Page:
As you can see, Vray actually holds it’s own in the particle rendering department. Each frame taking about 25 to 45 minutes depending on lighting and motion blur values. A few preliminary findings:
1) Vray casts accurate shadows, and has accurate self shadowing and occlusion! Hallelujah!!!! They do however render slower by at least a factor of ten compared to Krakatoa from my testing, but who cares!!! Accurate shadows baby!!!! Sometimes you have to pay the piper to get the look you’re after, but if you are clever you can get those render times down by using a higher threshold if you know you will have major motion blur or plan to use zdepth in comp. You can always get away with hiding a lot in comp with the right passes, and no one has a better render pass selection than Vray. Work smarter not harder I always say!!!
2) It’s not all rainbows and unicorns though kiddies, sadly you cannot use Vray RT to look dev your particles as of version 2. Perhaps in version 3? For fast lighting, and color testing I suggest raising your threshold value to something like .80 then when you are happy with the look take that number back down to .01 for rendering.
3) Motion blur is costly at render time, and there is a sweet spot that you will have to find for your own simulation. Sometimes 1 is almost nothing, 2 is good, and 2.5 is too much. It also depends on your scene scale, and the distance of the particles from your camera. There is no one magic setting, you will have to test multiple settings. Start with the default, and move up in increments of one half.
4) Like most particle sims if you don’t have adequate motion blur it will look very “Sandy”. Krakatoa to my eye still does the best job in terms of smoothing out the grain, but Vray can get you pretty darn sexy pretty darn fast comparatively.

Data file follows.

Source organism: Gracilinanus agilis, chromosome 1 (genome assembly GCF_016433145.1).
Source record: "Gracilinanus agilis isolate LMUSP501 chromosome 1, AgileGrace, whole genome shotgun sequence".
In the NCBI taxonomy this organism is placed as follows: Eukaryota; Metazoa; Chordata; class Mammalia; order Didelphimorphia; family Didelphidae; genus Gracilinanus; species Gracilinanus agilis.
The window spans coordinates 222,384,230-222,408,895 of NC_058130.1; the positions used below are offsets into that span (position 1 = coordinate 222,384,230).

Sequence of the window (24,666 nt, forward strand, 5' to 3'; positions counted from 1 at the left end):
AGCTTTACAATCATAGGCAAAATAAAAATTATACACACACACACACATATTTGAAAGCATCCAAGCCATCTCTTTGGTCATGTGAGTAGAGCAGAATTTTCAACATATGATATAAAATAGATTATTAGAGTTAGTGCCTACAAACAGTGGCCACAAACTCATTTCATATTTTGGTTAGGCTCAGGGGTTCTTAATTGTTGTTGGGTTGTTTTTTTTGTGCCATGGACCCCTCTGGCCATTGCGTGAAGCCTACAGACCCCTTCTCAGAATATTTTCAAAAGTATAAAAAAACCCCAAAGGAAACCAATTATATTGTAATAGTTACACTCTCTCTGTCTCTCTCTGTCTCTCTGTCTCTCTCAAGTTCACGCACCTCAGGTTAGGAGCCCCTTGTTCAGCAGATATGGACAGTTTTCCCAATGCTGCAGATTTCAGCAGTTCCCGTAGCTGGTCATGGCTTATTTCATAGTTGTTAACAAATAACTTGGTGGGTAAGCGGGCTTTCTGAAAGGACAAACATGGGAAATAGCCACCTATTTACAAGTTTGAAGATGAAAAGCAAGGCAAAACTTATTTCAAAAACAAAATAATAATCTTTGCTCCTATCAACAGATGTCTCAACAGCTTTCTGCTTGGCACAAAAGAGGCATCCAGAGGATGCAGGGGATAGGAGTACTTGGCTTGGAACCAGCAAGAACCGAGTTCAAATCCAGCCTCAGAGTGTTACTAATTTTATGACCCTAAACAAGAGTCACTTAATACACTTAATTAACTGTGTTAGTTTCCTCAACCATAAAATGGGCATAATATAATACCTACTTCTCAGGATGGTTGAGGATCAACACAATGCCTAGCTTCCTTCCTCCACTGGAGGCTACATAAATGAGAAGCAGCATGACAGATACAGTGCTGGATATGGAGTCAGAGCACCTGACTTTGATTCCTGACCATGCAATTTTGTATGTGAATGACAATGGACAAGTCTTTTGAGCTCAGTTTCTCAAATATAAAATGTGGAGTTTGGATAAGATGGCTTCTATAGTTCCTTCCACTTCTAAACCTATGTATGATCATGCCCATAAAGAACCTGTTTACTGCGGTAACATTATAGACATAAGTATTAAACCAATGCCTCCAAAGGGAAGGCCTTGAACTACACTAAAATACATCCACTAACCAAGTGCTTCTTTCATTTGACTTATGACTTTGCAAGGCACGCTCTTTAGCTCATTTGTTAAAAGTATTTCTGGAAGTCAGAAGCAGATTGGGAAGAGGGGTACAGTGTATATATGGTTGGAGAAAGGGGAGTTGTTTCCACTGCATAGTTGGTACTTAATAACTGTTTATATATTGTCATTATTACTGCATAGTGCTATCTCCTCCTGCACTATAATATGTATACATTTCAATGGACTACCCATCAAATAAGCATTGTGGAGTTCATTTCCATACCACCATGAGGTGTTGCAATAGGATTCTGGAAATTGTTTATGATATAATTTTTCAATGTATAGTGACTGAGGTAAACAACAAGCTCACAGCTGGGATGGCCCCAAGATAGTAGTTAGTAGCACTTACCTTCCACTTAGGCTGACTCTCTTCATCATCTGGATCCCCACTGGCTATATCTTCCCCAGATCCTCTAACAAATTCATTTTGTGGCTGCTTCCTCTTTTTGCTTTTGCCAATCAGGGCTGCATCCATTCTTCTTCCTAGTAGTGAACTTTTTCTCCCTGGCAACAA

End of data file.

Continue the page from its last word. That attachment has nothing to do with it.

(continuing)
5) If you set your Vray standard material to be 50% grey, you can paint the color you choose onto your particles using your scene lights. Setting the color value of the shader on the particles to anything with a more true saturation of any one color will totally overpower this effect in favor of the chosen color. So stray from grey at your own risk when using this light painting method.
6) You can get a depth pass using particles, just be sure to verify your min and max distance values. I usually use a locator in conjunction with the hud display, or select my camera and manipulate the “far clipping plane” up and down to locate my optimal focus plane as well as the exact distance variable for where the visibility of my scene ends. If you leave the min/max at default settings your zdepth pass can sometimes come out blank because the distance calculated was too large to return an accurate result. Stick to verifiable values, it only takes a second to find them anyway. Don’t be lazy!!!
Finally here is an animation test using a single area light, and a sky dome with a low value.
I hope Part one of this experiment was informative, and please look out for future installments where I will test the same particle load in Arnold, and then compare and contrast the big three Vray, Arnold, and Krakatoa.
Special thanks again to my friend Matt Johnson for the particle rig. You can check him out at www.postTread.com